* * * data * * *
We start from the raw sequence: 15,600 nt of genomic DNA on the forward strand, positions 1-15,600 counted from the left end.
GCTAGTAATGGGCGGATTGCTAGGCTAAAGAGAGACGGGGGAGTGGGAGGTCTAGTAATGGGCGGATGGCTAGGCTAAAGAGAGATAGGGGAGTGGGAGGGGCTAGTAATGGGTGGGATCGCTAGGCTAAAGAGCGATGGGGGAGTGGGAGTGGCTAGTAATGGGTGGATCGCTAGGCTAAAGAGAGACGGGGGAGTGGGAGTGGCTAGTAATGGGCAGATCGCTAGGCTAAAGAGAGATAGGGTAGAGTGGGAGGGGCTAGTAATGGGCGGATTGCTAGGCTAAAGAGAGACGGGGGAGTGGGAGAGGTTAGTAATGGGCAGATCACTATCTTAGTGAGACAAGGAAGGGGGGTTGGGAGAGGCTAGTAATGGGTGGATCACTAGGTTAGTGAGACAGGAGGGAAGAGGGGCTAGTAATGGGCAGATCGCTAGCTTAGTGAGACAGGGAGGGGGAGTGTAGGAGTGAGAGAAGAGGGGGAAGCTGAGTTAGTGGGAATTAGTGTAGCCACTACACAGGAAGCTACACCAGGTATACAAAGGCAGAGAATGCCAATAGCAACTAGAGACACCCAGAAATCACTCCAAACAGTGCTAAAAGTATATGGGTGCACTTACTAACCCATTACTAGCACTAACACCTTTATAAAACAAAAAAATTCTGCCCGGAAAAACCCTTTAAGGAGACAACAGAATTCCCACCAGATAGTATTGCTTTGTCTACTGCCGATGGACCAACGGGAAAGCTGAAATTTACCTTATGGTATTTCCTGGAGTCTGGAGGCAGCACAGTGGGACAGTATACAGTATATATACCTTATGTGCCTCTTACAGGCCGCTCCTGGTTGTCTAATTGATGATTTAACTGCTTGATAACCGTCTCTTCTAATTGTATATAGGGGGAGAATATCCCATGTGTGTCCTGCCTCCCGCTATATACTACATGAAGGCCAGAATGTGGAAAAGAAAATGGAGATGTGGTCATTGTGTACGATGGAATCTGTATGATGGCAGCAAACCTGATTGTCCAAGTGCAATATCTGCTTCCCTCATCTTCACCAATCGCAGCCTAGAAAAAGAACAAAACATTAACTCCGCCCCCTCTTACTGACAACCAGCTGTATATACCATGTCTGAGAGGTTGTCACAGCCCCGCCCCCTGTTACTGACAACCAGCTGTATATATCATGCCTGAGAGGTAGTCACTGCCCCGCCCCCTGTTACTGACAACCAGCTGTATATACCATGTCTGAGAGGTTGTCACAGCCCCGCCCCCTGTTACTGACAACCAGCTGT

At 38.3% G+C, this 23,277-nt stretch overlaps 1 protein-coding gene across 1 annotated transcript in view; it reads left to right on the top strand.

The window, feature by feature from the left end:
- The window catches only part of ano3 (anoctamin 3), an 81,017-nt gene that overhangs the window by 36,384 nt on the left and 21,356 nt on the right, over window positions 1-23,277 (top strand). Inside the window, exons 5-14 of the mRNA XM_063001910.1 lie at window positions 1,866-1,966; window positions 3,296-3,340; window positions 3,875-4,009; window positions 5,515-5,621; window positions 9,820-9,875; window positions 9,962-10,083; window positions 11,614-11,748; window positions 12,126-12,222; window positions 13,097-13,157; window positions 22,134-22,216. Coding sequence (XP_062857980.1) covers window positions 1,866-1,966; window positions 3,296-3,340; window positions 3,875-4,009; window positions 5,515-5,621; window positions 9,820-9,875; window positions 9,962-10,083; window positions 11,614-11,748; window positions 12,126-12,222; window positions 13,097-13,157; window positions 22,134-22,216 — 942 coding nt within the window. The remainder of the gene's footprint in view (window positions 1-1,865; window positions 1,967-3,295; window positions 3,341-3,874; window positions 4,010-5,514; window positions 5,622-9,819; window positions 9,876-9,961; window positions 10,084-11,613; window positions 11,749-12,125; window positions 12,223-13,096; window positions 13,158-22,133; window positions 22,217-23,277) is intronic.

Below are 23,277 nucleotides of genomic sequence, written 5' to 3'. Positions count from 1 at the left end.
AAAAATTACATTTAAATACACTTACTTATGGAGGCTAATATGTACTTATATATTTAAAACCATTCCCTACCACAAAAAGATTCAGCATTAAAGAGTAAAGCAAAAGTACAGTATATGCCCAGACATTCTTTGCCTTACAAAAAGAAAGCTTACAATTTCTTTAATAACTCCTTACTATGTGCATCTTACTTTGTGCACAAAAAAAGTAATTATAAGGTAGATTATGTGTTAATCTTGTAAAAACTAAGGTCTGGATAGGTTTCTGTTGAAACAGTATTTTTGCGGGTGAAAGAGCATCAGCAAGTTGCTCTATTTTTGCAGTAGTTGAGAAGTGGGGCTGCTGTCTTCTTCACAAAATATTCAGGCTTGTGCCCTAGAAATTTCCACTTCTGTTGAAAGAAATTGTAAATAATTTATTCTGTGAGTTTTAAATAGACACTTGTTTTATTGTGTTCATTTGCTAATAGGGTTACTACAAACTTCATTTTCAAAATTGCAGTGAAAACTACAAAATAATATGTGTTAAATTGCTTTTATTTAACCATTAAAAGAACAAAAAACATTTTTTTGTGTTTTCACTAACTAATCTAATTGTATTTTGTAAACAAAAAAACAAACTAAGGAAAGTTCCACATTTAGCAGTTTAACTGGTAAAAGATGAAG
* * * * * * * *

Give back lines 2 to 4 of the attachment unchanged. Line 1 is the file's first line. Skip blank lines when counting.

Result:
GCTAGTAATGGGCGGATTGCTAGGCTAAAGAGAGACGGGGGAGTGGGAGGTCTAGTAATGGGCGGATGGCTAGGCTAAAGAGAGATAGGGGAGTGGGAGGGGCTAGTAATGGGTGGGATCGCTAGGCTAAAGAGCGATGGGGGAGTGGGAGTGGCTAGTAATGGGTGGATCGCTAGGCTAAAGAGAGACGGGGGAGTGGGAGTGGCTAGTAATGGGCAGATCGCTAGGCTAAAGAGAGATAGGGTAGAGTGGGAGGGGCTAGTAATGGGCGGATTGCTAGGCTAAAGAGAGACGGGGGAGTGGGAGAGGTTAGTAATGGGCAGATCACTATCTTAGTGAGACAAGGAAGGGGGGTTGGGAGAGGCTAGTAATGGGTGGATCACTAGGTTAGTGAGACAGGAGGGAAGAGGGGCTAGTAATGGGCAGATCGCTAGCTTAGTGAGACAGGGAGGGGGAGTGTAGGAGTGAGAGAAGAGGGGGAAGCTGAGTTAGTGGGAATTAGTGTAGCCACTACACAGGAAGCTACACCAGGTATACAAAGGCAGAGAATGCCAATAGCAACTAGAGACACCCAGAAATCACTCCAAACAGTGCTAAAAGTATATGGGTGCACTTACTAACCCATTACTAGCACTAACACCTTTATAAAACAAAAAAATTCTGCCCGGAAAAACCCTTTAAGGAGACAACAGAATTCCCACCAGATAGTATTGCTTTGTCTACTGCCGATGGACCAACGGGAAAGCTGAAATTTACCTTATGGTATTTCCTGGAGTCTGGAGGCAGCACAGTGGGACAGTATACAGTATATATACCTTATGTGCCTCTTACAGGCCGCTCCTGGTTGTCTAATTGATGATTTAACTGCTTGATAACCGTCTCTTCTAATTGTATATAGGGGGAGAATATCCCATGTGTGTCCTGCCTCCCGCTATATACTACATGAAGGCCAGAATGTGGAAAAGAAAATGGAGATGTGGTCATTGTGTACGATGGAATCTGTATGATGGCAGCAAACCTGATTGTCCAAGTGCAATATCTGCTTCCCTCATCTTCACCAATCGCAGCCTAGAAAAAGAACAAAACATTAACTCCGCCCCCTCTTACTGACAACCAGCTGTATATACCATGTCTGAGAGGTTGTCACAGCCCCGCCCCCTGTTACTGACAACCAGCTGTATATATCATGCCTGAGAGGTAGTCACTGCCCCGCCCCCTGTTACTGACAACCAGCTGTATATACCATGTCTGAGAGGTTGTCACAGCCCCGCCCCCTGTTACTGACAACCAGCTGT

At 38.3% G+C, this 23,277-nt stretch overlaps 1 protein-coding gene across 1 annotated transcript in view; it reads left to right on the top strand.

The window, feature by feature from the left end: